A key to determining a truly comparative performance is to look at the key performance indicators (KPIs) of your company, and those of the company you want to size-up, much as an outside acquirer would view them. The KPIs that an acquirer uses are instructive “tells” of a well-run operation. By using them, an apples-to-apples look can be achieved, or very nearly so. While doing so, keep in mind – and this is central to any KPI analysis – that companies are acquired for their cash flow but valued based on their EBITDA percentages. We will look at the pricing implications of this below.
Companies are acquired for their cash flow but valued based on their EBITDA percentages.
The central KPIs to focus on are Sales Revenue; Cost of Goods Sold (COGS); Gross Profit (GP dollars); Gross Profit Margin (GPM) by customer at least for the top 20 customers, by volume; Operating Expenses (OPEX); and EBITDA.
A central part of achieving this acquirer’s view is to generate financial statements that express performance in dollar figures but also what percent the dollar figures represent of the sales revenue. When an acquirer is reviewing the financial statements of a potential seller, they track percentage expression of KPIs on a quarterly and annual basis, both projected and reaching back over time, as a key part of their analysis:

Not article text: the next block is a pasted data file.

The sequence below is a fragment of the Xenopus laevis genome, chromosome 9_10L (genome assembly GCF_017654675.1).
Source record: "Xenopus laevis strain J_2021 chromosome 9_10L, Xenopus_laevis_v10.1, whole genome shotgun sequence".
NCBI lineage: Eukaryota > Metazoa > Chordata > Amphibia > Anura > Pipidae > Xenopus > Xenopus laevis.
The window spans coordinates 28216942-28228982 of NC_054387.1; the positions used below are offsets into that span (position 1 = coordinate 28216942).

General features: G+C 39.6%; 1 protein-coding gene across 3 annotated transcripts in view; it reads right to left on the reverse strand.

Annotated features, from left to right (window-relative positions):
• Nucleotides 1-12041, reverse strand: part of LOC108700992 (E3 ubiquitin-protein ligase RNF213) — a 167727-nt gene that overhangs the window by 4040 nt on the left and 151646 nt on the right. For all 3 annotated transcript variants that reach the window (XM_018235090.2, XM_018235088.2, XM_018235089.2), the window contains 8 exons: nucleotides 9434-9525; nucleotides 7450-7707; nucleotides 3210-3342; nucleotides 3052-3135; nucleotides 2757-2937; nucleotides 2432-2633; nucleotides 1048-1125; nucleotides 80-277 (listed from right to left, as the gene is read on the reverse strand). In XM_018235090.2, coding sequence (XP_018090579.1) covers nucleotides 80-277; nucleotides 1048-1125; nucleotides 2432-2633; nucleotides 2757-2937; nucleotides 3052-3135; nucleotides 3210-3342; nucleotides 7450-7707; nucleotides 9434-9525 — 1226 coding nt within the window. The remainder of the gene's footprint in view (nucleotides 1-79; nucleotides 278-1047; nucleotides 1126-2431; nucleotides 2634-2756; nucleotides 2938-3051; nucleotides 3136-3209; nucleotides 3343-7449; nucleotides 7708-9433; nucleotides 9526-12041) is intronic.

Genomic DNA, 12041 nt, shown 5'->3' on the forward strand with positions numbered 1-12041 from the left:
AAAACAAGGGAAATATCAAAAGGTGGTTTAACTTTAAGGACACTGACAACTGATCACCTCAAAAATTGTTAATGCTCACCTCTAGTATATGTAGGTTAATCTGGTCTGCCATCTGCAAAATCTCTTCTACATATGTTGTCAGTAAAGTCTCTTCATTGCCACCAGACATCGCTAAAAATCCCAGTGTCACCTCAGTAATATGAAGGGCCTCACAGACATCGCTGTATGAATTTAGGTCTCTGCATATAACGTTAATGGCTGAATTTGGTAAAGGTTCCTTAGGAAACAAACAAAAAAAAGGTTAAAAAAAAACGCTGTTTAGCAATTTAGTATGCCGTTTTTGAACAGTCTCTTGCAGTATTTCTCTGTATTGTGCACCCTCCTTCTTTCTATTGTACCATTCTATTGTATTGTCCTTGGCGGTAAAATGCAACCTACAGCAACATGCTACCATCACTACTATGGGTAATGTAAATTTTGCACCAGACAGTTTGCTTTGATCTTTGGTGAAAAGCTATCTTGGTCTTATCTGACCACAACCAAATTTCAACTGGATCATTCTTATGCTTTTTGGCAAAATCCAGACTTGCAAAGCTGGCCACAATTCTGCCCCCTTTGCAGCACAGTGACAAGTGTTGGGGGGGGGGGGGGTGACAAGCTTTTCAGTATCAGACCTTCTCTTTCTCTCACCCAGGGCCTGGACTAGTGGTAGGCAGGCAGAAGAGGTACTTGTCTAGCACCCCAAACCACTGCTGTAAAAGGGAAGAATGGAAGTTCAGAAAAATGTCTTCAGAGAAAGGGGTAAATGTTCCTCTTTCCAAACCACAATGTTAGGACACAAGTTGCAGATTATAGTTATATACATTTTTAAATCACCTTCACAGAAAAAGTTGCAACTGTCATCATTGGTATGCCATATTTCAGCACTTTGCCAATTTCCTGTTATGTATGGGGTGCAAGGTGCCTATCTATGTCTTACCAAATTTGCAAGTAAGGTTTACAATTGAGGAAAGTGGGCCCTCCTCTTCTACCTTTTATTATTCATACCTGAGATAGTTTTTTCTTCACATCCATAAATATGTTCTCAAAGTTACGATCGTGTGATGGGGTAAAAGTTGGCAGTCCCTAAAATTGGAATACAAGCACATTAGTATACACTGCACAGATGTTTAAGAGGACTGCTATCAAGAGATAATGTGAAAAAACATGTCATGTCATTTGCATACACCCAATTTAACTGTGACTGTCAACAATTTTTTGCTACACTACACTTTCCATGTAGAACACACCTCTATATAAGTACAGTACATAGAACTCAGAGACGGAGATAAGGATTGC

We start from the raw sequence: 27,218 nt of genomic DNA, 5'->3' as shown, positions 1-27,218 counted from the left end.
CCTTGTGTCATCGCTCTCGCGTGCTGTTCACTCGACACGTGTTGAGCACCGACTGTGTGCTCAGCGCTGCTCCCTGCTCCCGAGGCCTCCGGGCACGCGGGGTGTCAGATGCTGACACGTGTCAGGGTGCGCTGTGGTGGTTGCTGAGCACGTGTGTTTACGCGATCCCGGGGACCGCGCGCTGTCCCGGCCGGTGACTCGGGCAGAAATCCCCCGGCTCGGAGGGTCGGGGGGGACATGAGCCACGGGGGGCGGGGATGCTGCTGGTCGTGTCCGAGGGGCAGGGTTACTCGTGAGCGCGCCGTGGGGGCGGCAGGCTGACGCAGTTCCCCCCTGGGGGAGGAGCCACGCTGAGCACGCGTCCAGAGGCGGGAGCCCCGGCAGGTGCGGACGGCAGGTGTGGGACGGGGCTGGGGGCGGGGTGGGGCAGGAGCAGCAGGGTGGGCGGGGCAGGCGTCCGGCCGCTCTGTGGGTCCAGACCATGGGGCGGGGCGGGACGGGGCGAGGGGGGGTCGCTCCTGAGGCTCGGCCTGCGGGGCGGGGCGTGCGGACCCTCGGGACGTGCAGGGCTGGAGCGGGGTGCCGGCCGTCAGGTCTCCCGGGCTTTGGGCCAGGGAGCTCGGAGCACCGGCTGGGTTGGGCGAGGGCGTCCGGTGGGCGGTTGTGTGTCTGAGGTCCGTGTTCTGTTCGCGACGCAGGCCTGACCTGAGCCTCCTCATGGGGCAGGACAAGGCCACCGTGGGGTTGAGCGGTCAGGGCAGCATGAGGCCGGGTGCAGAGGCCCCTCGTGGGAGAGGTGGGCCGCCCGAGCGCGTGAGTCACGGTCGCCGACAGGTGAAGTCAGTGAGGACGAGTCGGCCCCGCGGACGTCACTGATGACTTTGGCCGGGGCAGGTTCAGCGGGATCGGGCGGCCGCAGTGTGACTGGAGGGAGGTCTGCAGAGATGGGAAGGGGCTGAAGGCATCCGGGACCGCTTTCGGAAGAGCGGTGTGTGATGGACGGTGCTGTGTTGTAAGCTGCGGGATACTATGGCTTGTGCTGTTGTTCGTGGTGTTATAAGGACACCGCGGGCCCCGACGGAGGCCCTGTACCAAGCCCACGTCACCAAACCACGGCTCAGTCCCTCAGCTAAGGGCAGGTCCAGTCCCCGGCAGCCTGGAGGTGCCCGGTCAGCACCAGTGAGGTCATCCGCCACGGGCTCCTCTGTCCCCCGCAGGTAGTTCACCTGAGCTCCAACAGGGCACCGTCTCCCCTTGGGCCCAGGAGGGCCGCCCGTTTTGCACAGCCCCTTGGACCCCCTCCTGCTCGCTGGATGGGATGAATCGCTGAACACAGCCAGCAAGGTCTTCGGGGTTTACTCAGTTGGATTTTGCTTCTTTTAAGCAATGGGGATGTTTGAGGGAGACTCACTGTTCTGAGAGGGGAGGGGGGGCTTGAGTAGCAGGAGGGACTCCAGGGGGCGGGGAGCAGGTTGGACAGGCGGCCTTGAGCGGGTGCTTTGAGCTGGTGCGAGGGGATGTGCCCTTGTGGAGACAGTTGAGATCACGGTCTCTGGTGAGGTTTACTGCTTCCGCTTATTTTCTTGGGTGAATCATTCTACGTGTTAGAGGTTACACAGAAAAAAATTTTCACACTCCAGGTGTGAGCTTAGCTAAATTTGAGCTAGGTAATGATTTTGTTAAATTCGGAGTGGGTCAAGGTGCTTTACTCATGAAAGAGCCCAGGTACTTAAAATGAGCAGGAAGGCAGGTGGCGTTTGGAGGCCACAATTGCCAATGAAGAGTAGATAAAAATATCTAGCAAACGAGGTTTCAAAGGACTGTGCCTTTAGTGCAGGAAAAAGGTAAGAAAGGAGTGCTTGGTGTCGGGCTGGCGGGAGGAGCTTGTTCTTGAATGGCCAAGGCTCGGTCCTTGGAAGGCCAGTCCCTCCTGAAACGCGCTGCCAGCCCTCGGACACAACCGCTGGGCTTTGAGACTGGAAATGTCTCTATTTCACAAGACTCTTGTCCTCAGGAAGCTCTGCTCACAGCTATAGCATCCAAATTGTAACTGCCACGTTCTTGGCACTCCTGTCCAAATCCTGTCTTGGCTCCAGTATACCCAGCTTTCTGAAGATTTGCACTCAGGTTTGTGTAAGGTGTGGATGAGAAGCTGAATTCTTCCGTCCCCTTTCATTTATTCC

- On the Sales Revenue line, they are looking for growth percentage, quarter-over-quarter and year-over-year.
- On the GPM line, they are looking for GPM percentages that improve over time, and they will examine the underlying reasons for any increase (or decrease) in GPMs.
- On the OPEX line, an acquirer is looking very carefully at operating expenses as a percentage of sales. As sales increase, OPEX as a percent of sales should decline, resulting in improved EBITDA margins.
SBCA’s FPS provides financial and operating information presented in an income statement format, along with key data for use in evaluating your company’s sales and benchmarks. Visit sbcindustry.com/surveys for details.
Each of these KPI metrics play a critical role in the performance of the business, but why present them as percentages? Let’s look at a quick example: When comparing one hypothetical company to another, assume one does $20 million in sales with $5 million in EBITDA, and another does $26 million with $6.3 million in EBITDA.